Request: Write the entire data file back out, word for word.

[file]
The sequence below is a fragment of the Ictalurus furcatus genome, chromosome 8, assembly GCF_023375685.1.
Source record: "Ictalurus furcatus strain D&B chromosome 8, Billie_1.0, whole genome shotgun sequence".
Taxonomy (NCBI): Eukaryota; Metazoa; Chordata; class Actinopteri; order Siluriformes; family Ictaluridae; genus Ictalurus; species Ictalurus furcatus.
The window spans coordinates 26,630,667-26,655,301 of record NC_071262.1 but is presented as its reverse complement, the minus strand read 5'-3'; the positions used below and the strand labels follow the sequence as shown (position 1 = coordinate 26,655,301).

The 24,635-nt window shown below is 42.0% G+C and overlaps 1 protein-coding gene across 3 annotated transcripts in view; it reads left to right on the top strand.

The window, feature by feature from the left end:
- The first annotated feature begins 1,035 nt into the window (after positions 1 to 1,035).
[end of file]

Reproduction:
The sequence below is a fragment of the Ictalurus furcatus genome, chromosome 8, assembly GCF_023375685.1.
Source record: "Ictalurus furcatus strain D&B chromosome 8, Billie_1.0, whole genome shotgun sequence".
Taxonomy (NCBI): Eukaryota; Metazoa; Chordata; class Actinopteri; order Siluriformes; family Ictaluridae; genus Ictalurus; species Ictalurus furcatus.
The window spans coordinates 26,630,667-26,655,301 of record NC_071262.1 but is presented as its reverse complement, the minus strand read 5'-3'; the positions used below and the strand labels follow the sequence as shown (position 1 = coordinate 26,655,301).

The 24,635-nt window shown below is 42.0% G+C and overlaps 1 protein-coding gene across 3 annotated transcripts in view; it reads left to right on the top strand.

The window, feature by feature from the left end:
- The first annotated feature begins 1,035 nt into the window (after positions 1 to 1,035).